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History Will Have Harsh Verdict On Us As Government– Dogara



Speaker of the House of Representatives, Yakubu Dogara, warned yesterday that history will pass a damning verdict on the current administration if it fails to stop the senseless killings in the country.

He observed that Nigerians are fast losing confidence in the country’s security system.
Dogara noted that History would be harsh on the current administration should government fail to stop the incessant killings and other security challenges facing the country.

In his welcome address to his colleagues as they resumed for the 4th session of the 8th Assembly yesterday, the Speaker noted that the unresolved issue of rampant killing of defenseless people, including innocent and vulnerable children and women, in various parts of the country calls for a sober reflection.

The Speaker argued that whatever achievement that is being recorded by the government will not be remembered if the orgy of violence and mass killings of innocent Nigerians continue unabated.

He said, “History will have a harsh verdict for us as a Government if we fail to live up to this responsibility and it won’t matter if we succeed in other areas. Unfortunately, the stark reality now is that our citizens are fast losing confidence in our security system.

“This must not be the case. Before we ebb to the realm of anarchy, we must rise up as true representatives of the Nigerian people to salvage the situation and defend our hard-won democracy.”

He promised that the National Assembly will make concerted efforts to exploit all constitutional powers and privileges to guarantee the protection of lives and property in the entire country by security agencies.
Dogara regretted that security agencies have fallen short of expectation.

His words: “It is obvious that with the unrestrained killings being witnessed in the country, our security agencies have fallen short of the demands of their offices and the expectations of the nation. We must urgently work with the Executive Arm to facilitate the re-engineering of our security architecture to serve our collective interests and aspirations.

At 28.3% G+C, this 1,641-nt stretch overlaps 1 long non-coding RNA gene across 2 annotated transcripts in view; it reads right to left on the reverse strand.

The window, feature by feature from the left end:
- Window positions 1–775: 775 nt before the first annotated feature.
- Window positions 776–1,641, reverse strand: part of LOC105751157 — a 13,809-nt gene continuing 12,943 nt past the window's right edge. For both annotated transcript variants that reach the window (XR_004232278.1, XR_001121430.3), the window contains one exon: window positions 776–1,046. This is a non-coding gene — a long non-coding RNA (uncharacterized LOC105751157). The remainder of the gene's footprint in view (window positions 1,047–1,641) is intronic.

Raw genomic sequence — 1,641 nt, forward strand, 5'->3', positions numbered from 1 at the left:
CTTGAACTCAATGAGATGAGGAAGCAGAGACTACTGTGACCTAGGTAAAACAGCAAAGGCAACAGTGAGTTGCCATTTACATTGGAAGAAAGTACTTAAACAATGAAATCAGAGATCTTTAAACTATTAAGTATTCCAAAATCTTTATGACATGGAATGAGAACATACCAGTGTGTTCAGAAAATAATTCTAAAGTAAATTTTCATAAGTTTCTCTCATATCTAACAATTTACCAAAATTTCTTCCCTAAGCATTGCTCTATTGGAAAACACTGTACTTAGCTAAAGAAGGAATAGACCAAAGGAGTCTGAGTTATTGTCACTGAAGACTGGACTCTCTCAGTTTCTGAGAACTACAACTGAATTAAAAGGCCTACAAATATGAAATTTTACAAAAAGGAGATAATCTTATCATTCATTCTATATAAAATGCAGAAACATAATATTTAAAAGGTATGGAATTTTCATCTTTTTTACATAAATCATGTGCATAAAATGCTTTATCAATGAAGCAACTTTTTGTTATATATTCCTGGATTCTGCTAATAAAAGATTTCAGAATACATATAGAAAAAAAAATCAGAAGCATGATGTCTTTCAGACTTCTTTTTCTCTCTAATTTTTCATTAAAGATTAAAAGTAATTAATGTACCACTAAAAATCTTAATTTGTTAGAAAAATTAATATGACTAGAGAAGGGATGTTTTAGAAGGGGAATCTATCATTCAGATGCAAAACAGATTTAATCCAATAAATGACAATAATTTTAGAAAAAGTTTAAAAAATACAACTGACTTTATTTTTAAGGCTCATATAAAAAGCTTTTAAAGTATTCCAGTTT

“There is no gainsaying the fact that the most fundamental and basic responsibility of any government is the security of lives and property. History will have a harsh verdict for us as a Government if we fail to live up to this responsibility and it won’t matter if we succeed in other areas.

“Unfortunately, the stark reality now is that our citizens are fast losing confidence in our security system. This must not be the case. Before we ebb to the realm of anarchy, we must rise up as true representatives of the Nigerian people to salvage the situation and defend our hard-won democracy”.

The House yesterday demanded forensic examination of weapons and ammunition used in the recent killings on the Plateau so as to determine the source of the weapons.

It resolved that the member representing Wase federal constituency of Plateau state, Hon Idris Ahmed Wase, who admitted to having vital information on the Plateau killings, should be a state witness and that special protection should be provided for him.

The member representing Barkin Ladi/Riyom federal constituency of Plateau State, Hon Istifanus Gyang, had in a motion of urgent national importance said no fewer than 215 persons were killed by herdsmen in the recent coordinated attacks on 15 villages and communities in the state.